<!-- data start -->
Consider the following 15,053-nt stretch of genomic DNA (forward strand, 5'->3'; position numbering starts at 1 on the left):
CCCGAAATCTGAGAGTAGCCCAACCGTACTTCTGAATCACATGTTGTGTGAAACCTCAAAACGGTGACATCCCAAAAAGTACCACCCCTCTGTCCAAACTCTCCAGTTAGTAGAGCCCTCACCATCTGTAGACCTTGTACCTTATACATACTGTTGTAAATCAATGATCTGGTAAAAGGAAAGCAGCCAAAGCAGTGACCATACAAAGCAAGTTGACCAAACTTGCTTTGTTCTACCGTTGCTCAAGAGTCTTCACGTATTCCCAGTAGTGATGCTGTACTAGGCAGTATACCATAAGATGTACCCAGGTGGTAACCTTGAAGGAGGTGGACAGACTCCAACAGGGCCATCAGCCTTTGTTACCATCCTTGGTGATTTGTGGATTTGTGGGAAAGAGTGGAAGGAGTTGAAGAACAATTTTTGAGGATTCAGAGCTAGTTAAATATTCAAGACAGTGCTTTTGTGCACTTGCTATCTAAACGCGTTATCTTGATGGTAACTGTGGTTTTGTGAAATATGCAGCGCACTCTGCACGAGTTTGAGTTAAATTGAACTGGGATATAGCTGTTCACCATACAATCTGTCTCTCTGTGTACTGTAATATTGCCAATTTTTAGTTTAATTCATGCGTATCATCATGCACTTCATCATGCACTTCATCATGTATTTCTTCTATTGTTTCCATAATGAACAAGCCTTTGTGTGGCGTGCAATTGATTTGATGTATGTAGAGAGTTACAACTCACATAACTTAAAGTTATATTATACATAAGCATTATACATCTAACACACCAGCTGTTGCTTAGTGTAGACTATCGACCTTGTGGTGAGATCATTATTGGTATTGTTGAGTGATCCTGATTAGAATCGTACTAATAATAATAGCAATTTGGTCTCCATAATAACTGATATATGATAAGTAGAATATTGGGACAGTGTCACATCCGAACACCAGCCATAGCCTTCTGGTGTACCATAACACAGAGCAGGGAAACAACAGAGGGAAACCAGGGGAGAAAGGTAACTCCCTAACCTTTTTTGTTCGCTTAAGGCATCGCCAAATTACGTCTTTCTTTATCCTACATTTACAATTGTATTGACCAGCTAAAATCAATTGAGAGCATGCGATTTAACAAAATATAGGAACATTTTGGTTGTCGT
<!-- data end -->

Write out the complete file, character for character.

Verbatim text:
Consider the following 15,053-nt stretch of genomic DNA (forward strand, 5'->3'; position numbering starts at 1 on the left):
CCCGAAATCTGAGAGTAGCCCAACCGTACTTCTGAATCACATGTTGTGTGAAACCTCAAAACGGTGACATCCCAAAAAGTACCACCCCTCTGTCCAAACTCTCCAGTTAGTAGAGCCCTCACCATCTGTAGACCTTGTACCTTATACATACTGTTGTAAATCAATGATCTGGTAAAAGGAAAGCAGCCAAAGCAGTGACCATACAAAGCAAGTTGACCAAACTTGCTTTGTTCTACCGTTGCTCAAGAGTCTTCACGTATTCCCAGTAGTGATGCTGTACTAGGCAGTATACCATAAGATGTACCCAGGTGGTAACCTTGAAGGAGGTGGACAGACTCCAACAGGGCCATCAGCCTTTGTTACCATCCTTGGTGATTTGTGGATTTGTGGGAAAGAGTGGAAGGAGTTGAAGAACAATTTTTGAGGATTCAGAGCTAGTTAAATATTCAAGACAGTGCTTTTGTGCACTTGCTATCTAAACGCGTTATCTTGATGGTAACTGTGGTTTTGTGAAATATGCAGCGCACTCTGCACGAGTTTGAGTTAAATTGAACTGGGATATAGCTGTTCACCATACAATCTGTCTCTCTGTGTACTGTAATATTGCCAATTTTTAGTTTAATTCATGCGTATCATCATGCACTTCATCATGCACTTCATCATGTATTTCTTCTATTGTTTCCATAATGAACAAGCCTTTGTGTGGCGTGCAATTGATTTGATGTATGTAGAGAGTTACAACTCACATAACTTAAAGTTATATTATACATAAGCATTATACATCTAACACACCAGCTGTTGCTTAGTGTAGACTATCGACCTTGTGGTGAGATCATTATTGGTATTGTTGAGTGATCCTGATTAGAATCGTACTAATAATAATAGCAATTTGGTCTCCATAATAACTGATATATGATAAGTAGAATATTGGGACAGTGTCACATCCGAACACCAGCCATAGCCTTCTGGTGTACCATAACACAGAGCAGGGAAACAACAGAGGGAAACCAGGGGAGAAAGGTAACTCCCTAACCTTTTTTGTTCGCTTAAGGCATCGCCAAATTACGTCTTTCTTTATCCTACATTTACAATTGTATTGACCAGCTAAAATCAATTGAGAGCATGCGATTTAACAAAATATAGGAACATTTTGGTTGTCGT